MINNEAPOLIS -- Twins manager Ron Gardenhire has had quite a few memorable on-field tirades, and his meltdown in Monday's game might rank high on the list. Gardenhire's tirade came following White Sox catcher A.J. Pierzynski's "clipping" of first baseman Justin Morneau's foot on a double-play ball in the sixth inning. And Gardenhire's very animated discussion with the umpires after the play ran on highlight reels across the country. The Twins skipper said that he doesn't watch video of his arguments with umpires, but even he acknowledged that this one was a bit more spirited than most.
"Well, I don't know if I've ever been around that many umpires arguing," Gardenhire said. "My wife said, 'You look really mad,' and for her to say that, I must have looked mad." Considering the type of rivalry that exists between the two clubs, there was some question as to whether the incident involving Pierzynski would hang over Tuesday's game. But the situation between the two clubs appeared to have subsided, at least for the Twins. "That's over with," Gardenhire said of the situation. "That's been talked about around the world, but for us, that's over with now." In regard to the tirade, Gardenhire said that umpire Greg Gibson's gesture of slashing his throat to quiet down the Twins dugout after the supposed "clipping" was what got him more irate than usual. "I was really more talking about I didn't like the motion used, more than anything else," Gardenhire said. "I just wanted to make sure he knew I didn't appreciate it." Gardenhire made sure to stress the fact that he felt Gibson was a good guy and just made a poor choice in motions to silence the Twins dugout. The Twins skipper also said he planned on talking with Gibson before Tuesday's game against the White Sox. He didn't have that opportunity as Gibson was scratched from the umpiring rotation due to an undisclosed medical condition. Gibson is not expected to return for Wednesday's game with the White Sox, either. But while the Twins players and Gardenhire appeared to move on from the incident, the fans at the Metrodome certainly did not. A huge chorus of boos echoed throughout the building when Pierzynski's name was announced in the lineup and it was duplicated during the White Sox catcher's first at-bat. Happy to be here: Ramon Ortiz is a genuinely upbeat person, so it comes as no surprise that he has taken the news of his demotion to the bullpen in stride. Ortiz spoke about the transition for the first time on Tuesday, one day after learning the news in a meeting with Gardenhire and pitching coach Rick Anderson. And while he admits it's not a move that he necessarily wanted to have happen, Ortiz is looking at it as an opportunity to correct the problems which caused him to go 0-5 with a 10.97 ERA in the month of May. "It's not easy, but you see how I pitch in May," Ortiz said. "I don't pitch well in May and that's why I'm in the bullpen now. But I'm very happy because I know I'll come back to the rotation when I'm pitching well and I will win some games for the Twins." This is not the first time in Ortiz's career that he's pitched out of the bullpen. In 2004, his final year with the Angels, Ortiz made 14 appearances in relief for the club. The right-hander was 1-2 with a 2.76 ERA over 49 innings. "It's no big difference between the bullpen and starting pitching," Ortiz said. "As long as you help your team, it don't matter." Despite his recent struggles, Ortiz said he doesn't feel he will need to change much to get back on track. Ortiz said he feels he needs to work on commanding his fastball down and away to help against right-handers, and this stint in the bullpen likely will give him a chance to do that. Ortiz said he feels the timing of the move could be very helpful for a club plagued by injuries to the 'pen. So for now, he's ready to be a long reliever and help the club in whatever means he can. "The only thing I can say is that I'm ready," Ortiz said. "I'm ready to pitch -- bullpen, starting, no matter what. And right now being in the bullpen, I'm happy." Return delayed? The most talked about beard in Minnesota was noticeably missing on Tuesday afternoon, but catcher Joe Mauer still remained on the disabled list. "It doesn't mean anything," Mauer chuckled when walking past a group of reporters. "It got more annoying than anything." The expectation coming into the day was that Mauer likely would return on Friday for the start of the team's six-game West Coast trip. Some lingering soreness in Mauer's leg has put that a bit into question. Mauer hit on the field with the club Tuesday but did not do any running due to the soreness. The plan by the club was to back off the work a little bit to see if Mauer's soreness diminished by Wednesday. Gardenhire said that the team has discussed the possibility of getting another MRI exam on the leg before activating the catcher. It would be as a precaution to make sure most of the swelling and bruise has disappeared. Mauer was expected to be examined by team physician Dr. John Steubs on Tuesday night, and a decision likely would be made regarding the next step for Mauer. Pitcher named: The Twins made the announcement after Tuesday night's game that right-hander Kevin Slowey will get the start in Friday's game at Oakland. Slowey was 6-2 with a 1.54 ERA in nine starts at Triple-A Rochester. Surgery successful: Jesse Crain's shoulder surgery to repair tears in both his labrum and rotator cuff was completed successfully on Tuesday. The surgery was performed in New York by Mets orthopedist and noted shoulder specialist Dr. David Altcheck. The damage found inside the shoulder during the surgery was similar to what the MRI showed. "It was definitely an issue that had to be dealt with," Gardenhire said. The plan now is for Crain to complete his rehabilitation in the Twin Cities. The expectation is that Crain will be ready to return in time for Spring Training next season. Coming up: The Twins will close out their three-game series with the White Sox on Wednesday in a 12:10 p.m. CT contest. Right-hander Scott Baker will try to make it three straight Twins victories in his starts as he faces off against Chicago right-hander Jon Garland.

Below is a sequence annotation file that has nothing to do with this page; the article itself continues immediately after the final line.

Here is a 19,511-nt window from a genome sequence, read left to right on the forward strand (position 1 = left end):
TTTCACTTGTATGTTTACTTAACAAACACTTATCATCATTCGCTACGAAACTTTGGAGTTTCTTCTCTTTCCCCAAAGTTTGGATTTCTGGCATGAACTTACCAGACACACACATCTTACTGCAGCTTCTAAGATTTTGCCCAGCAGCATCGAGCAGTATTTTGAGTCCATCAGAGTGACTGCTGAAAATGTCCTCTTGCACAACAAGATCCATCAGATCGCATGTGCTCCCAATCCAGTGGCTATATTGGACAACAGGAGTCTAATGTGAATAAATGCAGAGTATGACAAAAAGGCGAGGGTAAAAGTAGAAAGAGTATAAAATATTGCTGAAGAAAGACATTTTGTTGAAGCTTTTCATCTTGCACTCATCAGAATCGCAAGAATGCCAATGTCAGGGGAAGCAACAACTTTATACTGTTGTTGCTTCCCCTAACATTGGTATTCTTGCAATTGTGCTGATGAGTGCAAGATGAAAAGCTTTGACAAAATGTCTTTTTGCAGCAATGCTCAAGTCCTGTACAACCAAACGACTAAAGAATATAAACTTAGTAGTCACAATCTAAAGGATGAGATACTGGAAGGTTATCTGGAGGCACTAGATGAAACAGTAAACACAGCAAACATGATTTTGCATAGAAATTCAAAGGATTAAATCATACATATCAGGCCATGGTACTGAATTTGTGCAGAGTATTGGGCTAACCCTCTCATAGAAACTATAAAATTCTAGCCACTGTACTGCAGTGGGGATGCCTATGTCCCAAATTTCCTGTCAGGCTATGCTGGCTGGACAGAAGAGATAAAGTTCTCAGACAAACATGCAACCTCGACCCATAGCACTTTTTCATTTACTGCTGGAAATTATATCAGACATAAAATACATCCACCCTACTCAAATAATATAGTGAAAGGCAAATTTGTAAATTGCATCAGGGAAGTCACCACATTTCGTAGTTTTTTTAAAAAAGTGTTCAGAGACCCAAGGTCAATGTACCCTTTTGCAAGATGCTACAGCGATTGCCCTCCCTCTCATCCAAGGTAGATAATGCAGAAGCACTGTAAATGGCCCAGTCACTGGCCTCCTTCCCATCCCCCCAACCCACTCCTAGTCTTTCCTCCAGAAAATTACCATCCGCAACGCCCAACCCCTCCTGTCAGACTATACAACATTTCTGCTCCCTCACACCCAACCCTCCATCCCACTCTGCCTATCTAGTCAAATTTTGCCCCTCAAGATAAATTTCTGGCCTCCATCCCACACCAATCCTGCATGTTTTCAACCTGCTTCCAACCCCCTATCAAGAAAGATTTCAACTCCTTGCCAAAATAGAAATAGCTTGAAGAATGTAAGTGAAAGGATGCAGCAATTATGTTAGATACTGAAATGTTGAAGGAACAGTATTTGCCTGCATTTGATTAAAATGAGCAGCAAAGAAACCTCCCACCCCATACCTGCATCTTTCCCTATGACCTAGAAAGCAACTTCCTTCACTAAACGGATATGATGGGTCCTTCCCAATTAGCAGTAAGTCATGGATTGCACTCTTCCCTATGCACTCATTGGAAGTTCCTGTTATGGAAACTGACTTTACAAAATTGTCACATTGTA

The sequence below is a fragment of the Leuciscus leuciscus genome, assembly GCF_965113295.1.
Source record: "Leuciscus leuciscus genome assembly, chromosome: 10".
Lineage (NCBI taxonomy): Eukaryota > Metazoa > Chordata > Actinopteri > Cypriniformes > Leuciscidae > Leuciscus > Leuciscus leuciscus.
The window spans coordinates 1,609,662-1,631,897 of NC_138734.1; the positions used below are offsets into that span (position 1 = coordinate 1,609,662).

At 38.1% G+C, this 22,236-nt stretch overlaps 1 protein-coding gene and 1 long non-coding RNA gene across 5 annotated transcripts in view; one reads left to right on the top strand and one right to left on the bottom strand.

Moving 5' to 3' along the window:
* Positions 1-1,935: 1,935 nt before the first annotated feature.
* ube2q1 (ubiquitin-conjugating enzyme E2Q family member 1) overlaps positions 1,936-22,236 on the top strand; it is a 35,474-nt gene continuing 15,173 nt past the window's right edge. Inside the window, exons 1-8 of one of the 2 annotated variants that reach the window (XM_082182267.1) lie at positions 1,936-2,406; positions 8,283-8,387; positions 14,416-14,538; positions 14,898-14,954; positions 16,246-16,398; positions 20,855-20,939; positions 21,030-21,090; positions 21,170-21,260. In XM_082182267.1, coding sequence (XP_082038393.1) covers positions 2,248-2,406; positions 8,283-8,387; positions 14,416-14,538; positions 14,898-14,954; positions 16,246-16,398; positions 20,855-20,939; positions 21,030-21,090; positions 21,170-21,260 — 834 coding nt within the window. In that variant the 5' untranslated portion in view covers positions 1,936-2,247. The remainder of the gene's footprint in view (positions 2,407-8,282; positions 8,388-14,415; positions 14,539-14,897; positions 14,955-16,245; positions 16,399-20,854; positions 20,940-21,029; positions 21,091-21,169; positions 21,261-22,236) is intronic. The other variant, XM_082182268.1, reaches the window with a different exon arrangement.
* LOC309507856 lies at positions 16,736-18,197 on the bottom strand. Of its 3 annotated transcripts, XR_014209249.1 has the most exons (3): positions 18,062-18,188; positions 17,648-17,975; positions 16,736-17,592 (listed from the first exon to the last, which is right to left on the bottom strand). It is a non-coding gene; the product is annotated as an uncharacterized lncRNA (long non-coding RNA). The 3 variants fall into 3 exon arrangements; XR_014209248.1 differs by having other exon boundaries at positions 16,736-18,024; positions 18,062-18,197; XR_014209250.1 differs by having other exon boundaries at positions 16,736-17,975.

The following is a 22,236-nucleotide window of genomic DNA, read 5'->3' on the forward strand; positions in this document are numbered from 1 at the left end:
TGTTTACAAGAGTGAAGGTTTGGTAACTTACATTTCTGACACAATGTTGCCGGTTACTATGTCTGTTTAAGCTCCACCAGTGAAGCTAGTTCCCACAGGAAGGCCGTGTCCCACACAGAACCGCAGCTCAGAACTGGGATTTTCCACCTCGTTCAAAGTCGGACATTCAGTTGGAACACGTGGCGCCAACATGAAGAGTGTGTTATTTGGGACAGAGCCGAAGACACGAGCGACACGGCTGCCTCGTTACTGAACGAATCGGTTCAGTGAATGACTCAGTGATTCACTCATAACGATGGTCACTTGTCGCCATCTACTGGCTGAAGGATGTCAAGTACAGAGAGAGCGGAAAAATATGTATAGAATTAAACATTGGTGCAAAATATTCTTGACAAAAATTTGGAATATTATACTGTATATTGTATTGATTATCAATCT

Kelly Thesier is a reporter for MLB.com. This story was not subject to the approval of Major League Baseball or its clubs.